Next Wave In Google Migration

Today’s New York Times features an article about a new service Google will announce tomorrow, although you can try it today. It’s called Google News Archive Search, and it aggregates content from both mainstream media sources and traditional library database aggregators. Some of the participants in the venture include The Wall Street Journal, The New York Times, The Washington Post, Time, Guardian Unlimited, Factiva, Lexis-Nexis, HighBeam Research and Thomson Gale (AccessMyLibrary.com). Most of these providers were already offering access to their archives as fee-based search engines, but this new twist allows them to be searched in a consolidated fashion through a familiar Google interface. There are also a few other new twists. For example, the output is displayed in mostly reverse chronological order, a departure from Google’s relevance display. For a historical perspective on a search topic, searchers can request a “timeline” search that displays selected results in chronological order. Otherwise searchers can choose to limit their results by date ranges or selected publications. Several searches I tried provided results from individual publications such as the Chicago Tribune or Boston Globe, but others returned results from Thomson Gale’s AccessMyLibrary. The latter does point users to libraries (by zipcode) that subscribe to Gale databases, but it really does little more to facilitate access to the content within the library’s domain. I imagine it won’t be long before academic libraries are integrating their link resolvers into this new archive service as they’ve previously done with Google Scholar.

I can’t say this new wave in Google Migration is all that unexpected. I use the term Google Migration to refer to the migration of traditional library content into a Google search entity (for more detail see American Libraries, October 2005, p.68). Perhaps the best known example of Google Migration is the OCLC Open Worldcat Program that migrates the content of library catalogs into Google and Yahoo. Then we have Google Scholar and Google Book Search, both of which channel users to traditional library content through a Google search interface. Thomson Gale had indicated their intentions some time ago to migrate all the content in AccessMyLibrary into Google. Traditional library aggregator databases see this as a way to open up their vast holdings to the general public in order to sell that content on a pay-per-article basis. Can EBSCO and ProQuest be far behind in joining this latest venture?

From the academic library perspective Google’s latest venture to provide access to all the world’s information does raise the stakes just a bit more in our mission to steer our user communities back to the library’s content – where they can avoid being charged a fee for what they can get for free. I suppose this new wave in Google Migration can be viewed, as can other forms of Google Migration, with a positive spin. If the 21st century librarian’s mantra is “be where the users are” then Google News Archive Search is the next step in putting the library’s traditional content where our users are because the vast majority consult a search engine before a library database. How capable we are in avoiding further marginalization at the hands of Google Migration really depends on our ability to implement technologies that connect our users back into their own academic library. If it ultimately allows them to discover resources they hadn’t previously known about that’s a good thing. It is likely that this type of migration will further blur the lines that divide our own discovery tools and those freely available to our users on the Internet. Perhaps all that will matter in the end is whether we are able to successfully brand our content in ways that allow our users to associate what they access with their own institutional academic library.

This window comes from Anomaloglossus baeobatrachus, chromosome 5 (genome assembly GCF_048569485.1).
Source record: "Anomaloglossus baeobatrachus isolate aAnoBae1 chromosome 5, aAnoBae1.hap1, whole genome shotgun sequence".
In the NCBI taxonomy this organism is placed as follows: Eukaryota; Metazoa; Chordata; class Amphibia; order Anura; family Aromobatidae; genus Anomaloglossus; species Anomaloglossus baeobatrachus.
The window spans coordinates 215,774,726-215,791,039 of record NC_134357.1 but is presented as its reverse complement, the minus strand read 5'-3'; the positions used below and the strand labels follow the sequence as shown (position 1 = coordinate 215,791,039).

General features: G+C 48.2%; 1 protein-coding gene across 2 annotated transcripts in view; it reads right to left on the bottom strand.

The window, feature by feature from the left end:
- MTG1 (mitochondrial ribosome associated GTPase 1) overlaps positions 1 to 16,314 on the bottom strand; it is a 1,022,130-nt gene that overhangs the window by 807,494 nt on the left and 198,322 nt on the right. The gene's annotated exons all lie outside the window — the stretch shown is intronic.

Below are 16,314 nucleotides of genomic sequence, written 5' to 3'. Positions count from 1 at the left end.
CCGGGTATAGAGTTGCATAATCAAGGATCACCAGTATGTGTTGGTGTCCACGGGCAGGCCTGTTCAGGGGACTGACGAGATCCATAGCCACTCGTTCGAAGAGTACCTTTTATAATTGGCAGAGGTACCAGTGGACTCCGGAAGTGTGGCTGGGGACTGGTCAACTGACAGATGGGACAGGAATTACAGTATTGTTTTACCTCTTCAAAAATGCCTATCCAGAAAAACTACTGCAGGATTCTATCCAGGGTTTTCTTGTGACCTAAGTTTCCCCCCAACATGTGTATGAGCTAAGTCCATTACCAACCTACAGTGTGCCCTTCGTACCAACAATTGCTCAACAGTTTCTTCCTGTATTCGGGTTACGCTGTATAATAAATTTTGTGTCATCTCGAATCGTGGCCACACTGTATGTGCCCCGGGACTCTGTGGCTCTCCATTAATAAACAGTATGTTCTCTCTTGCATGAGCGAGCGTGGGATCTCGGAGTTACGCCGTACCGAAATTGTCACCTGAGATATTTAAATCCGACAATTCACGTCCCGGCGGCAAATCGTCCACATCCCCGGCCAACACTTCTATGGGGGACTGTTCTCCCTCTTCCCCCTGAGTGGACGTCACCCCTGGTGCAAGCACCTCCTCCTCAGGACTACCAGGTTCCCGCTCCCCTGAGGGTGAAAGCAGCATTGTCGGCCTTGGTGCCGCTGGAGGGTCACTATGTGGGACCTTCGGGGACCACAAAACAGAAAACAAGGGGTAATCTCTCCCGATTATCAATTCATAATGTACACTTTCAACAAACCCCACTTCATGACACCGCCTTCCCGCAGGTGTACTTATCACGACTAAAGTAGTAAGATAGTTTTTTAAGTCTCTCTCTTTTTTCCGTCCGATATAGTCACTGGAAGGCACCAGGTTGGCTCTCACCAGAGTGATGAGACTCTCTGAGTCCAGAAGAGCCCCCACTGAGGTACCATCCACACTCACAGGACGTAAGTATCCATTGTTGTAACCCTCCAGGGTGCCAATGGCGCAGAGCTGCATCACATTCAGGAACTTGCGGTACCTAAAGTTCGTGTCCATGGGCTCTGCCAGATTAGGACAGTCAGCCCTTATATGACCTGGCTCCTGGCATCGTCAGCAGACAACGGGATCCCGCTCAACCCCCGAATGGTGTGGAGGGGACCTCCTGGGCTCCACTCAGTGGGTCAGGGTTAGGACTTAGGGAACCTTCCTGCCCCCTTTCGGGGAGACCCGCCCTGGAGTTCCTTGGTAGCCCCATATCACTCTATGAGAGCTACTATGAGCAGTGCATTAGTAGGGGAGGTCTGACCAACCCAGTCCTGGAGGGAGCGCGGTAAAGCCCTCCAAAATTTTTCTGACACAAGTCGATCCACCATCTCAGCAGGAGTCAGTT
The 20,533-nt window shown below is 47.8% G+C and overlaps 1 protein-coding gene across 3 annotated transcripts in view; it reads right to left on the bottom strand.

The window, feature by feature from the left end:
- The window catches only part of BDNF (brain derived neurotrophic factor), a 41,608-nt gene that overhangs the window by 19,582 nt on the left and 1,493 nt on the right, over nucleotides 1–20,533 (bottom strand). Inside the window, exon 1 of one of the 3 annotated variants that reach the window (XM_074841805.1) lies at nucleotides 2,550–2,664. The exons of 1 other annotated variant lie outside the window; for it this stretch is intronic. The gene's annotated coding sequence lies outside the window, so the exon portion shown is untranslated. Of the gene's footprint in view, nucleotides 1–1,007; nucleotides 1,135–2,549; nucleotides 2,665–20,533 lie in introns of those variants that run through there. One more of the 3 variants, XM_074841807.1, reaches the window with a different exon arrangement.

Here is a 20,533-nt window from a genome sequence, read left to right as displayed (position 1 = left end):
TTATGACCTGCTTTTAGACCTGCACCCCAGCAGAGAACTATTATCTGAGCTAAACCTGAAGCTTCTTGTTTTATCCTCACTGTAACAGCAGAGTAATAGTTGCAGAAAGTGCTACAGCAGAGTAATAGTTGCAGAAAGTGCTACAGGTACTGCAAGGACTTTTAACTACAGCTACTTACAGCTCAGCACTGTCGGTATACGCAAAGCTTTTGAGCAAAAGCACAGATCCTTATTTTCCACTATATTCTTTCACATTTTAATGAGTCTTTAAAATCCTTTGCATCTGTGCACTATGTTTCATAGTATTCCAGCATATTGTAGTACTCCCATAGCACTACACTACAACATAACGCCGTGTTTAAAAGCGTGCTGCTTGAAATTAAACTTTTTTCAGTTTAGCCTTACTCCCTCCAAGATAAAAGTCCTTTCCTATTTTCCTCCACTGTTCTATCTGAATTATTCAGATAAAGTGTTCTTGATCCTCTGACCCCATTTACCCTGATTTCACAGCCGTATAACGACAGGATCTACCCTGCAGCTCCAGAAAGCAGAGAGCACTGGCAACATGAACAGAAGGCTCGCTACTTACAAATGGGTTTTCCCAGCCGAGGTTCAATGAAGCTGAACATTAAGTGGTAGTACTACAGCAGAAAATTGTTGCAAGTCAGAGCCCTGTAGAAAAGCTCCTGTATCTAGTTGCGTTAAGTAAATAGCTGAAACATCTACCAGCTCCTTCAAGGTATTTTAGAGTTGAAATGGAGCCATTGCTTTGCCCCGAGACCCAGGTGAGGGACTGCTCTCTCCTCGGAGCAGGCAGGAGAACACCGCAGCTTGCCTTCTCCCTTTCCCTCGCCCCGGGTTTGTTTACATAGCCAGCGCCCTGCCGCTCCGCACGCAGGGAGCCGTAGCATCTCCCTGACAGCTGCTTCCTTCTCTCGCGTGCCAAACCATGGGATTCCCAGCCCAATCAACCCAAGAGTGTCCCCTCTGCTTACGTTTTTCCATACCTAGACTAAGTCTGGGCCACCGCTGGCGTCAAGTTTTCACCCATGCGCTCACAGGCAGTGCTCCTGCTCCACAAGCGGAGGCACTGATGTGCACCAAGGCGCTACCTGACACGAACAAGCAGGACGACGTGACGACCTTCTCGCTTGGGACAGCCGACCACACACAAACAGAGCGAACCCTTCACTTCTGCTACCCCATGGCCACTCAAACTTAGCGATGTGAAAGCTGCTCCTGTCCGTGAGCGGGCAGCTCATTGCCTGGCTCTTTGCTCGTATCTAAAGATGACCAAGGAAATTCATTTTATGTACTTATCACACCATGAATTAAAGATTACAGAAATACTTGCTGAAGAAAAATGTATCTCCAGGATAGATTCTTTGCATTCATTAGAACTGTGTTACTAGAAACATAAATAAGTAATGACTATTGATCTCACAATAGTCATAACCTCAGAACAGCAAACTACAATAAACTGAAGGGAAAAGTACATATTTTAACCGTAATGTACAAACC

2 thoughts on “Next Wave In Google Migration

  1. From the academic library perspective Google’s latest venture to provide access to all the world’s information does raise the stakes just a bit more in our mission to steer our user communities back to the library’s content – where they can avoid being charged a fee for what they can get for free.

    I concur with this assessment, and wonder about the motivations behind the lack of linkages back to libraries in a posting on DLTJ called Google News Archive Search — Where Are the Links to Content from Libraries?. It would seem that the technical underpinnings of that linkage is possible through the combination of OpenURL and the Library Linkage Program in Google Scholar. (See the blog posting for a description of the technical nature of that possible linkage.) So I, for one, am left with wondering why the links aren’t there, and so far I’ve come up with three possible scenarios:

    It is in progress (”We’re Working On It. What? ‘Internet Time’ Isn’t Fast Enough For You?”)
    Benign Neglect (”Oh, You Mean Libraries Already Have Some of This Stuff?”)
    Clash of Business and Library Ethos (The “Follow the Money” Theory)

    I’ll admit up front that I’m leaning towards the third possibility. But perhaps what is most annoying is that some of Google’s partners — Factiva, LexisNexis, and Thomson Gale — already have business relationships with libraries to deliver this content and, to the extent I’ve been able to test, are “double dipping” (if you will) by charging users for content that we may have already purchased for our users. If others can try the same empirical tests and report back their findings, perhaps we can collectively build a case to these content providers not to charge users when they come through Google News Archive Search.

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